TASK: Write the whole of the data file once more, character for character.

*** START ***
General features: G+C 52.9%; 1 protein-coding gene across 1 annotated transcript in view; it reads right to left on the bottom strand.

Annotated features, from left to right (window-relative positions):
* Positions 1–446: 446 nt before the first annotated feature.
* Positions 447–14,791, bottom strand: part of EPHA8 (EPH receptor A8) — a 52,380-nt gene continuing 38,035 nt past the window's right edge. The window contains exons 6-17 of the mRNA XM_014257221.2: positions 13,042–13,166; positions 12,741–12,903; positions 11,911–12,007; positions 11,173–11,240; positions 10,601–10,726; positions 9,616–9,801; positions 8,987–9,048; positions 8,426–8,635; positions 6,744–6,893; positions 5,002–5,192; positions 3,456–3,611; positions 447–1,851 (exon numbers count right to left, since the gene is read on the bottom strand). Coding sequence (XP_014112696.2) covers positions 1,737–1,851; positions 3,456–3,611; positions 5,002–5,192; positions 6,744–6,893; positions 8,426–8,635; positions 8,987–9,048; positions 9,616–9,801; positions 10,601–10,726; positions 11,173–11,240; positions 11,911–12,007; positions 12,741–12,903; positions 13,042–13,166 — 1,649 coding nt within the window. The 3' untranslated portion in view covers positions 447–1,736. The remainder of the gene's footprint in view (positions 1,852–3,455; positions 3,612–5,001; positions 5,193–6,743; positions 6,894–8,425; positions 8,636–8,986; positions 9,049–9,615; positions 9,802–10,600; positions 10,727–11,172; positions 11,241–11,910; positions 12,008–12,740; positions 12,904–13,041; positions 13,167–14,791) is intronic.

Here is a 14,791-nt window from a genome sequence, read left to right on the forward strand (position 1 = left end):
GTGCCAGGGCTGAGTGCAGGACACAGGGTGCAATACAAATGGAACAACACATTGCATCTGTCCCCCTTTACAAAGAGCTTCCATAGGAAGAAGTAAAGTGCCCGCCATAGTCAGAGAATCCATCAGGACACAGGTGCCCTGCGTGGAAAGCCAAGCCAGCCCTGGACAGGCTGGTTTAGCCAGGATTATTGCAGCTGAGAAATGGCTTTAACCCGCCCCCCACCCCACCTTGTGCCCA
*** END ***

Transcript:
General features: G+C 52.9%; 1 protein-coding gene across 1 annotated transcript in view; it reads right to left on the bottom strand.

Annotated features, from left to right (window-relative positions):
* Positions 1–446: 446 nt before the first annotated feature.
* Positions 447–14,791, bottom strand: part of EPHA8 (EPH receptor A8) — a 52,380-nt gene continuing 38,035 nt past the window's right edge. The window contains exons 6-17 of the mRNA XM_014257221.2: positions 13,042–13,166; positions 12,741–12,903; positions 11,911–12,007; positions 11,173–11,240; positions 10,601–10,726; positions 9,616–9,801; positions 8,987–9,048; positions 8,426–8,635; positions 6,744–6,893; positions 5,002–5,192; positions 3,456–3,611; positions 447–1,851 (exon numbers count right to left, since the gene is read on the bottom strand). Coding sequence (XP_014112696.2) covers positions 1,737–1,851; positions 3,456–3,611; positions 5,002–5,192; positions 6,744–6,893; positions 8,426–8,635; positions 8,987–9,048; positions 9,616–9,801; positions 10,601–10,726; positions 11,173–11,240; positions 11,911–12,007; positions 12,741–12,903; positions 13,042–13,166 — 1,649 coding nt within the window. The 3' untranslated portion in view covers positions 447–1,736. The remainder of the gene's footprint in view (positions 1,852–3,455; positions 3,612–5,001; positions 5,193–6,743; positions 6,894–8,425; positions 8,636–8,986; positions 9,049–9,615; positions 9,802–10,600; positions 10,727–11,172; positions 11,241–11,910; positions 12,008–12,740; positions 12,904–13,041; positions 13,167–14,791) is intronic.

Here is a 14,791-nt window from a genome sequence, read left to right on the forward strand (position 1 = left end):
GTGCCAGGGCTGAGTGCAGGACACAGGGTGCAATACAAATGGAACAACACATTGCATCTGTCCCCCTTTACAAAGAGCTTCCATAGGAAGAAGTAAAGTGCCCGCCATAGTCAGAGAATCCATCAGGACACAGGTGCCCTGCGTGGAAAGCCAAGCCAGCCCTGGACAGGCTGGTTTAGCCAGGATTATTGCAGCTGAGAAATGGCTTTAACCCGCCCCCCACCCCACCTTGTGCCCA